Melissa, who asked that we use only her middle name, says she thought of her role in Roxbury’s gun culture as being transactional, a way to gain status. “With guns comes money and the drugs and all the material things,” she says. “I could go around with a real gold ring, a real diamond necklace—things that my peers couldn’t afford.” And because of her boyfriend’s reputation, she says, “No one would mess with me…. And you know, when you’re 14, 15, or 16, that’s the coolest thing.”

There are many reasons why women traffic guns. Some, like Melissa, do it as a favor, or as a way to earn money. She says she still knows of women who can earn $1,000 or more for stashing guns in an attic for a local gang. Other young women get involved in gunrunning in exchange for drugs or protection. Some are coerced into buying guns by violent domestic partners. And many subscribe to the “Ride or Die” ethos of the streets: a stand-by-your-man mentality that suggests that you’re with him to the end, no matter what he asks of you.


Given all of these factors, any social program seeking to disrupt the gun trade has its work cut out for it. Nonetheless, there is one program that’s trying. Operation LIPSTICK (the acronym stands for Ladies Involved in Putting a Stop to Inner-City Killings), the first of its kind in the country, aims to give women a forum to exchange information and spread awareness of the dangers of gun trafficking. It’s the creation of Nancy Robinson, a petite, blond-bobbed mom from Newton, a suburb that is—criminally speaking—about as far from Roxbury as Tibet. Back in the early aughts, after the Columbine shootings, Robinson started a group called Massachusetts Against Trafficking Handguns. In 2008 she became the executive director of Citizens for Safety, a Boston-based anti-gun-trafficking group that has been working to close the loopholes in the gun laws since the early 1990s, pushing for criminal background checks for all gun purchases and higher penalties for gun dealers who sell firearms to felons.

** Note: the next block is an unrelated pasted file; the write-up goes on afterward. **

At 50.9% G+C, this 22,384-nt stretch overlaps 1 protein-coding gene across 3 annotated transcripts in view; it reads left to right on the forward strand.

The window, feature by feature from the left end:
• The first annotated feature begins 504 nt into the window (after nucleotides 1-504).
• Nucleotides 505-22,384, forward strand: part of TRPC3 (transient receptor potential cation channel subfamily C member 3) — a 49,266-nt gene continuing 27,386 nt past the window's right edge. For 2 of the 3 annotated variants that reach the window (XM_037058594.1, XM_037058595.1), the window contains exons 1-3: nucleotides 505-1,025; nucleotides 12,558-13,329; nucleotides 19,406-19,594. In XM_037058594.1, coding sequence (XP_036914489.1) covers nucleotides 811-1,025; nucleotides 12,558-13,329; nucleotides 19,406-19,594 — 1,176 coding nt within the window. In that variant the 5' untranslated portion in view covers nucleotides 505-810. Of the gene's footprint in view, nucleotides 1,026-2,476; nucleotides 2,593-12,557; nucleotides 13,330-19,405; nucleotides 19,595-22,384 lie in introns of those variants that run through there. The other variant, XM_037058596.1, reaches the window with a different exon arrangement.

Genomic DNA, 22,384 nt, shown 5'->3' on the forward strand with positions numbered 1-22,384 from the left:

But nationwide, most of these obvious solutions to the gun crisis have failed. Local groups such as Stop Handgun Violence have argued, persuasively, that the country needs to implement a better system for background checks to reduce the number of guns on the streets, but the National Rifle Association has successfully blocked all attempts to federally regulate background checks. It has even lobbied Congress to pass a law prohibiting the funding of studies that treat the urban gun epidemic as a public health crisis. Despite widespread public support for tighter gun restrictions—a September Gallup poll found 49 percent of the country wanted stricter laws governing the sale of firearms—Congress has refused to take action.

“Up until now, when we think about reducing gun violence, we’ve thought about it in terms of gun control: this polarized debate where you’re either pro-gun or anti-gun,” Robinson says. “We’ve always thought, We’ve got to get stronger laws in place. But that doesn’t always work.”

So in the absence of legislation and without funding for further research, Citizens for Safety has launched a campaign to change social norms and reorient the public conversation about gun safety. “Shift the focus beyond the 14- or 15-year-old [who commits a crime] to the system that put the gun in his hands illegally,” Robinson says. “Multiple people had to break the law to make that gun available to that kid.”